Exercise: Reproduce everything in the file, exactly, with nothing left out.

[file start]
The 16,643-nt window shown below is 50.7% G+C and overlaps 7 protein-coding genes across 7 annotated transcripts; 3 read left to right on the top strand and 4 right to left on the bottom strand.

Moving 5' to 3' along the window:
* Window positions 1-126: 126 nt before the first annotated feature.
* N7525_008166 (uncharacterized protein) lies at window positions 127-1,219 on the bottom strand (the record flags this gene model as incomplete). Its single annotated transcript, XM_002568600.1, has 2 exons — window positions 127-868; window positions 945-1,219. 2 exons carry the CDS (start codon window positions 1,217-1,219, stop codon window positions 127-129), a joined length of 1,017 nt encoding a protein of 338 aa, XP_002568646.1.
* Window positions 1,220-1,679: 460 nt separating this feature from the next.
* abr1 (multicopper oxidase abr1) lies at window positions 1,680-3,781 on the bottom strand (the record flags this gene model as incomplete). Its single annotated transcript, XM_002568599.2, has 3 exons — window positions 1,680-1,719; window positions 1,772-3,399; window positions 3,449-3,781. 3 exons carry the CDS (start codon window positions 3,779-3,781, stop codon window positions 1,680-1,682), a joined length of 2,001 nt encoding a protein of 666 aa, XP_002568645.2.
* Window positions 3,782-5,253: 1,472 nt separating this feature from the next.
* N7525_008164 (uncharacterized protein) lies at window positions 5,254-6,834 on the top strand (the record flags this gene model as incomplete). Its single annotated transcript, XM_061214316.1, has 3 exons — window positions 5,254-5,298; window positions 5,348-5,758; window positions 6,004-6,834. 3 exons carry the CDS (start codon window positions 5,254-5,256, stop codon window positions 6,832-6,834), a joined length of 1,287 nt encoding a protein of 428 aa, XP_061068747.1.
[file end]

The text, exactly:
The 16,643-nt window shown below is 50.7% G+C and overlaps 7 protein-coding genes across 7 annotated transcripts; 3 read left to right on the top strand and 4 right to left on the bottom strand.

Moving 5' to 3' along the window:
* Window positions 1-126: 126 nt before the first annotated feature.
* N7525_008166 (uncharacterized protein) lies at window positions 127-1,219 on the bottom strand (the record flags this gene model as incomplete). Its single annotated transcript, XM_002568600.1, has 2 exons — window positions 127-868; window positions 945-1,219. 2 exons carry the CDS (start codon window positions 1,217-1,219, stop codon window positions 127-129), a joined length of 1,017 nt encoding a protein of 338 aa, XP_002568646.1.
* Window positions 1,220-1,679: 460 nt separating this feature from the next.
* abr1 (multicopper oxidase abr1) lies at window positions 1,680-3,781 on the bottom strand (the record flags this gene model as incomplete). Its single annotated transcript, XM_002568599.2, has 3 exons — window positions 1,680-1,719; window positions 1,772-3,399; window positions 3,449-3,781. 3 exons carry the CDS (start codon window positions 3,779-3,781, stop codon window positions 1,680-1,682), a joined length of 2,001 nt encoding a protein of 666 aa, XP_002568645.2.
* Window positions 3,782-5,253: 1,472 nt separating this feature from the next.
* N7525_008164 (uncharacterized protein) lies at window positions 5,254-6,834 on the top strand (the record flags this gene model as incomplete). Its single annotated transcript, XM_061214316.1, has 3 exons — window positions 5,254-5,298; window positions 5,348-5,758; window positions 6,004-6,834. 3 exons carry the CDS (start codon window positions 5,254-5,256, stop codon window positions 6,832-6,834), a joined length of 1,287 nt encoding a protein of 428 aa, XP_061068747.1.